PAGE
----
the supervision and administration module M7, which for instance works with statistics, assures the linkage between the module m2 (see above), the saving of context, for example in the case of a power outage for the control unit to which the host adaptor belongs, table initialization, etc. This module is common to the subassemblies H, D and S;
the module M10 for management of the host buffer memory MTH1.
The subassembly D implemented in the host adaptor DA1 includes the following modules:
the module M0 defined above;
the module M1 for management of the Multibus II transfers, also defined above;
the module M3 for managing the command stack, defined above;
the module M10 for managing the buffer memory MTD1 (see above);
the retry module M6, already defined above;
the supervision and administration module M7, defined above;
the module M9 for interpreting commands of the central host to one or the other of the disk memories of the bank BMD1.
The microsoftware subassembly S of the solid-state disk units DR1 and DE2 is strictly identical to the microsoftware subassembly D.
The microsoftware subassembly C of the cache memories CA1, CA2, includes the following modules:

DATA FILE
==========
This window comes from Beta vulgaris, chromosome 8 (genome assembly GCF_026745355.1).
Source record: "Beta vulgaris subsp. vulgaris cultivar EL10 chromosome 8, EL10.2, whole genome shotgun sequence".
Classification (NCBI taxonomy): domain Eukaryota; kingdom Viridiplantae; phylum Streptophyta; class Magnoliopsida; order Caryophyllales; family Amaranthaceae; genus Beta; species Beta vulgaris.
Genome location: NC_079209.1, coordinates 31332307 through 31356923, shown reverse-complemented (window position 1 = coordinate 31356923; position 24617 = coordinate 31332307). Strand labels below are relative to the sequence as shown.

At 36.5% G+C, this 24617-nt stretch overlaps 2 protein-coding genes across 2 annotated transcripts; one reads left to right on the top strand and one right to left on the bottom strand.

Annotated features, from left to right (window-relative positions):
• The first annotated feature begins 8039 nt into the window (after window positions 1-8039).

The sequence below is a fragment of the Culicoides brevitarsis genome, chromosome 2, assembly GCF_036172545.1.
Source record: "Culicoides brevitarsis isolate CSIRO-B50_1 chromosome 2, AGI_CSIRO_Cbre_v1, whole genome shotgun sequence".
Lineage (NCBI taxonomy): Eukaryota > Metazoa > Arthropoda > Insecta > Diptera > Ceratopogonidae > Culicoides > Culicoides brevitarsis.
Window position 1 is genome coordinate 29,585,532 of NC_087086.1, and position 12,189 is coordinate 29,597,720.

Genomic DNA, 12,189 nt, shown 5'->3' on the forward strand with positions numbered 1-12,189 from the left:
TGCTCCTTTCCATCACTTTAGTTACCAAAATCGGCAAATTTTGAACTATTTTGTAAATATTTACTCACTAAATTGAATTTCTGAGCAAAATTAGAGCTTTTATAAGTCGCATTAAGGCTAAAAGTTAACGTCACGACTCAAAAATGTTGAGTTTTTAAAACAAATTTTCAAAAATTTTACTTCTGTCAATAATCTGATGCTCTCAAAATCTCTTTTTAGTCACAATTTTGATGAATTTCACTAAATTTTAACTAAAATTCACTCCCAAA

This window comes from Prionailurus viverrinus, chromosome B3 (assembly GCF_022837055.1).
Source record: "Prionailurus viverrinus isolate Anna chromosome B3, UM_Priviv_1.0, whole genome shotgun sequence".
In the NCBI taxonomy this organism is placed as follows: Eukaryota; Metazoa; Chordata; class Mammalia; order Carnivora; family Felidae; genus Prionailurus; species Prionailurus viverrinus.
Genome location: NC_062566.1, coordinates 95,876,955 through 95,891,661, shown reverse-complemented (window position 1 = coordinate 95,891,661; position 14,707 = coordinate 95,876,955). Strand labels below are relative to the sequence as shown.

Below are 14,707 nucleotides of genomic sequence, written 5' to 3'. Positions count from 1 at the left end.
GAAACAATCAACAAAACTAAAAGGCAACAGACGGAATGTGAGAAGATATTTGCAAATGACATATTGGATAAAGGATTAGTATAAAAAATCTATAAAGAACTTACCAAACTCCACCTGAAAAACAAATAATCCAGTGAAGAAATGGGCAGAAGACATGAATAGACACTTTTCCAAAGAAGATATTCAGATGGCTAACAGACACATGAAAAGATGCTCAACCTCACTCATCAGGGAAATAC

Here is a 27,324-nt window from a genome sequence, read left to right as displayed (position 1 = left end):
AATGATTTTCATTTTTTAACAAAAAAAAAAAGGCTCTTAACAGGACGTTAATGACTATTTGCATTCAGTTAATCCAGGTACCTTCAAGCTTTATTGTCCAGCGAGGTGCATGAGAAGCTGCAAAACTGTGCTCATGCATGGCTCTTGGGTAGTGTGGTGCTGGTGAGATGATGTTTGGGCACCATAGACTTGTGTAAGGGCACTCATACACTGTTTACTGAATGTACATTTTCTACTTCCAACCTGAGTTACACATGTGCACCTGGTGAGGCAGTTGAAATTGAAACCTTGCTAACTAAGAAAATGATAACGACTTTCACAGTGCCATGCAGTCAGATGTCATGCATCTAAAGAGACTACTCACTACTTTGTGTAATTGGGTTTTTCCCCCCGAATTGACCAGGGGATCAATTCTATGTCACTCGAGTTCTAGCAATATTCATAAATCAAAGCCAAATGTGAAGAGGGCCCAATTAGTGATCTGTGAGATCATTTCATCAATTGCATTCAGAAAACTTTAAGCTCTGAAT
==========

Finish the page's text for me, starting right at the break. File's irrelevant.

the module M0 (see above)
the module M1 for managing the transfer of information over one or the other of the Multibus II buses (see above);
the module M11 for managing the tables that the cache memories CA1, CA2 include.
The microsoftware subassembly P implemented in each of the two central processors PR1 and PR2 includes the following modules:
the module M0 relating to the operating systems (see above);
the module M1 for managing the Multibus II transfers (see above);
the initialization module M12 for the corresponding control unit (UC1, UC2);
the module M13 for communication between the two control units, which is charged in particular with establishing the exchanges of information between these two control units, such that when one of the structural elements of one is unavailable, the corresponding structural element of the other is then assigned to perform the operations normally performed by the unavailable element;
a module M14 for managing the power supply ALIM1 (ALIM2), and a maintenance panel intended for any human user charged with maintenance of the peripheral subsystem according to the invention;
a module M16 for salvaging the context of the entire corresponding control unit in the case of a power outage;
a module M17 for restarting either writing or reading operations in the solid-state disk unit DR1, DE2 after a power outage, accompanied with corresponding saving of context by the aforementioned module M16, has taken place;